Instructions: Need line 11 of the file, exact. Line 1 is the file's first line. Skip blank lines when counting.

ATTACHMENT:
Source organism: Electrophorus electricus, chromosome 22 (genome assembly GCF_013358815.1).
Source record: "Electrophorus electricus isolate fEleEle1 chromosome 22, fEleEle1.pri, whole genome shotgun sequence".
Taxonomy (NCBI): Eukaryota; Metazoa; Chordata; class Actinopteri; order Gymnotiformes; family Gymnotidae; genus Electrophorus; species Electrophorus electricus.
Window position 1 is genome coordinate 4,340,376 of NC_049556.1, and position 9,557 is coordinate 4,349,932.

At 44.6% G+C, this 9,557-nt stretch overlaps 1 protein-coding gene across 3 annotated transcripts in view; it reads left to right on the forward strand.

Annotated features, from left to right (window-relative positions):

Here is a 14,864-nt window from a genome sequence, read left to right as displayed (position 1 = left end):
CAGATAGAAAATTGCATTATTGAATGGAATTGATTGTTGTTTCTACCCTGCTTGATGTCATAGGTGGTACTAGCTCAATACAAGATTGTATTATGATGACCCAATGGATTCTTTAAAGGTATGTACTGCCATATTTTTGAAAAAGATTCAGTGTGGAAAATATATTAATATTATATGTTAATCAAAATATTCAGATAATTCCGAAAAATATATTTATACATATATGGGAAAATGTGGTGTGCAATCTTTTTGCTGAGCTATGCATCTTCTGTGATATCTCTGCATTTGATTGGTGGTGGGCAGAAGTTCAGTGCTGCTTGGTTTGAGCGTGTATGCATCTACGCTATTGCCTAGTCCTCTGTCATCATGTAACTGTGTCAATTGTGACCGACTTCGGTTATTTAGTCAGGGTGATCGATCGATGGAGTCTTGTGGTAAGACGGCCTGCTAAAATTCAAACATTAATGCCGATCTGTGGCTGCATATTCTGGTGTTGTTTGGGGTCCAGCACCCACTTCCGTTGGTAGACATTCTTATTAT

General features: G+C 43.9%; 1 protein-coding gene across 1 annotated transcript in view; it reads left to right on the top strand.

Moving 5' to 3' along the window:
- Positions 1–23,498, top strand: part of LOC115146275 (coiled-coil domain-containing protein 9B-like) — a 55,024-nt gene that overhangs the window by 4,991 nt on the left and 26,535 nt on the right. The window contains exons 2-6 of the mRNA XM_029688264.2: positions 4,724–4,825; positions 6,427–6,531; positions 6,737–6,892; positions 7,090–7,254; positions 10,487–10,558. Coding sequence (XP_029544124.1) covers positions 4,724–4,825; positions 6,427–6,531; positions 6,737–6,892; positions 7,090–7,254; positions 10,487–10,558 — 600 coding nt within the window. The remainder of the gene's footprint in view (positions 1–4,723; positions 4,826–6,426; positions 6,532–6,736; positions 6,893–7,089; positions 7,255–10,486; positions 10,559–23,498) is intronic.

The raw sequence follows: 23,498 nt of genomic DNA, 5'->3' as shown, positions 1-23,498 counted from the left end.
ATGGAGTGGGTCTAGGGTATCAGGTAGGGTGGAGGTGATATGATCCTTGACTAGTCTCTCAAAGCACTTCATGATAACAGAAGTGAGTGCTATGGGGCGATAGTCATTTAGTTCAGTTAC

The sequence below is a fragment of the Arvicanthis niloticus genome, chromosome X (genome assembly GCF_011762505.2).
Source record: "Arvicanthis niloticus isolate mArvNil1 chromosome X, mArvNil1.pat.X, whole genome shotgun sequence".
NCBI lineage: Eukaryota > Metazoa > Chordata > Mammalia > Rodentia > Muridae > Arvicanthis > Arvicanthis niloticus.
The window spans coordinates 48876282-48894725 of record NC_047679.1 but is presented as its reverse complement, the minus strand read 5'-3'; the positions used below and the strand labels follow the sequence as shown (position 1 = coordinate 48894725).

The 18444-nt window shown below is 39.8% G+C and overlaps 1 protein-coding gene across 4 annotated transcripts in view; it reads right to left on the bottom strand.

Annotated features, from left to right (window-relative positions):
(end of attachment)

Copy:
- Positions 1–23,498, top strand: part of LOC115146275 (coiled-coil domain-containing protein 9B-like) — a 55,024-nt gene that overhangs the window by 4,991 nt on the left and 26,535 nt on the right. The window contains exons 2-6 of the mRNA XM_029688264.2: positions 4,724–4,825; positions 6,427–6,531; positions 6,737–6,892; positions 7,090–7,254; positions 10,487–10,558. Coding sequence (XP_029544124.1) covers positions 4,724–4,825; positions 6,427–6,531; positions 6,737–6,892; positions 7,090–7,254; positions 10,487–10,558 — 600 coding nt within the window. The remainder of the gene's footprint in view (positions 1–4,723; positions 4,826–6,426; positions 6,532–6,736; positions 6,893–7,089; positions 7,255–10,486; positions 10,559–23,498) is intronic.